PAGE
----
I’ve been experimenting with enhancing some of my photos in Photoshop to create more interesting images. I use a Canon PowerShot SD 990IS point-and-shoot camera that does a good job on the whole, but because the lens isn’t very high quality, images sometimes come out somewhat hazy. The camera actually captures a lot of detail but it takes some processing to bring it out. I’m not against using some tricks to emphasize what’s good about the picture, even to the point where it crosses the line into illustration.


For this project, I started with a fairly unexciting picture of my dining room. Its one strong point was the sunlight streaming in the windows which brought out the colors in the wood chair and tablecloth. This picture was one of several shots of the same scene with different exposure settings.

This was the lightest one, chosen for the detail visible through the windows. However in choosing the lightest exposure, the tablecloth lost a lot of its color. However I thought it had potential.

Original image


The finished picture

Light on the table

I always begin by duplicating the original Background image layer (cmd-J) so the original stays completely untouched.

Nondestructive editing is usually preferable since it retains settings and makes it possible to change your mind after closing the file, so I converted the new layer for smart filters.

The picture needed more contrast, saturation and generally speaking, more visual energy. So, I turned to some of the built-in filters in the Filter Gallery.

The watercolor filter does a nice job of maintaining the color and structure of the image but it adds a little bleed through around the edges of every shape and a bit of texture where the “daubs” of paint intersect and overlap. I often use multiple filters, and sometimes double them up on themselves to accentuate an effect. In this case using the watercolor filter on itself added some additional texture and a sort of reticulation pattern to otherwise plain areas.

Here is the image with the first watercolor filter applied.

This enlargement of the tablecloth area shows the effect on the wrinkles in the tablecloth using the single watercolor filter layer. This first watercolor filter uses these settings:

  • Brush Detail – 14
  • Shadow Intensity – 3
  • Texture – 3

Adding a second watercolor layer on top of itself emphasizes the edges of the shadows on the tablecloth as shown below. The settings for this layer are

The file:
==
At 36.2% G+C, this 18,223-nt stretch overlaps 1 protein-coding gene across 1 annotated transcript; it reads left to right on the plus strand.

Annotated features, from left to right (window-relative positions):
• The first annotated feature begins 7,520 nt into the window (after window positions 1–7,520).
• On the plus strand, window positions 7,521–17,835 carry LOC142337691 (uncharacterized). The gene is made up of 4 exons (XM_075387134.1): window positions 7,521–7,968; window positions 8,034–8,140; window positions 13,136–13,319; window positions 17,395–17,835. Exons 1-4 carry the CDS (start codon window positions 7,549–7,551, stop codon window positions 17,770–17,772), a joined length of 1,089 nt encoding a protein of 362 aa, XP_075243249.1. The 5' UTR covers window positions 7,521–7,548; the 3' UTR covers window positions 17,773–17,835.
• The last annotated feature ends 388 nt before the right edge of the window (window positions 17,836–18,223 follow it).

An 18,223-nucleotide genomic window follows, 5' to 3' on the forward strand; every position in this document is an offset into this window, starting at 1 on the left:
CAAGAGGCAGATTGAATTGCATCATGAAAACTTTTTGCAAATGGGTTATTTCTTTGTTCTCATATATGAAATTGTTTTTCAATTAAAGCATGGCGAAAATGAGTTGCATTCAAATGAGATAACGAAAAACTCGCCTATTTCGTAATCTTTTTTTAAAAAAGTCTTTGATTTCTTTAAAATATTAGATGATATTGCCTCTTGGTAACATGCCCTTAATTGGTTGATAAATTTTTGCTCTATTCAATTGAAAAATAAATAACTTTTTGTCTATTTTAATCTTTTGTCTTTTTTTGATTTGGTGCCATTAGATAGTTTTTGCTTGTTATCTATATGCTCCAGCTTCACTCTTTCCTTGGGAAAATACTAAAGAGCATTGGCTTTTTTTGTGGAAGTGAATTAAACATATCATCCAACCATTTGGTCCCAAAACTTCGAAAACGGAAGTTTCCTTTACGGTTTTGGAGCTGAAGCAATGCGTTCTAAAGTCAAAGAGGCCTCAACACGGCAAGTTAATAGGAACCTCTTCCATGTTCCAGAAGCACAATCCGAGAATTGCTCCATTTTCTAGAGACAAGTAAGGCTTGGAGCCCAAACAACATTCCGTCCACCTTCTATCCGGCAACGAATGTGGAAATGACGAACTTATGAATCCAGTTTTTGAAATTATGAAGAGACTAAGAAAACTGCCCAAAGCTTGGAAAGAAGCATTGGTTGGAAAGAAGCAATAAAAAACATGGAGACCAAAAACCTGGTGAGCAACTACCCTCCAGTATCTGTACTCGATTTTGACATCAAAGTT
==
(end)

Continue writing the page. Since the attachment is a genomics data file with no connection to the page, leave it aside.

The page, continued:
• Brush Detail – 1
  • Shadow Intensity – 0
  • Texture – 2

As each of these two alterations is applied, to my mind it makes the scene a little less “specific” to a time and place, and a little more timeless. Arbitrary detail is removed and what is left is the color, composition and interesting texture is added.

Another detail of the shot shows the change in the texture of the window area as successive filters are applied. The first filter greatly increases the contrast between the inside wall and the outside view through the window, but leaves the view through the window an even gray tone.

Applying the second filter adds some textural activity to the window scene and helps separate the bushes in front from the trees behind.

Here is the entire image with both watercolor filters applied. There are still big open areas in the tablecloth, and very little color in the image except in the tablecloth. But their is now also an interesting focal point where the light hits the top of the chair in the foreground.

We’ve also lost almost all color in the windows. There is still a faint cyan tint which can be boosted by adding saturation and a color shift to that color range.

At this point the image looks like this, with a blue/green tint in the window areas.

There could still be more textural interest in the tablecloth and windows. I created a new layer, converted it to smart filters and added another multiple filter: Photocopy over Watercolor.

This created a grayscale image that strongly emphasizes the edges of the shadow areas and trees.

I added this in to the picture using the Multiply Blend mode and pulled it back, reducing the layer opacity to 60%.

Looking closely at the top of the chair it now looks dirty. The texturing from the grayscale filter went a bit too far in this area and also in the windows: it reduced the amount of color visible there.

Adding a layer mask to the grayscale filter layer allows this problem to be fixed by simply brushing over areas to hold them out from the added texture.

Here’s the back of the chair before applying the mask…

…and after.

Here’s the window area with the mask applied.

One last color boost is now applied, to the red tones in the image: a saturation layer is applied.

Here is the finished picture:
Light on the table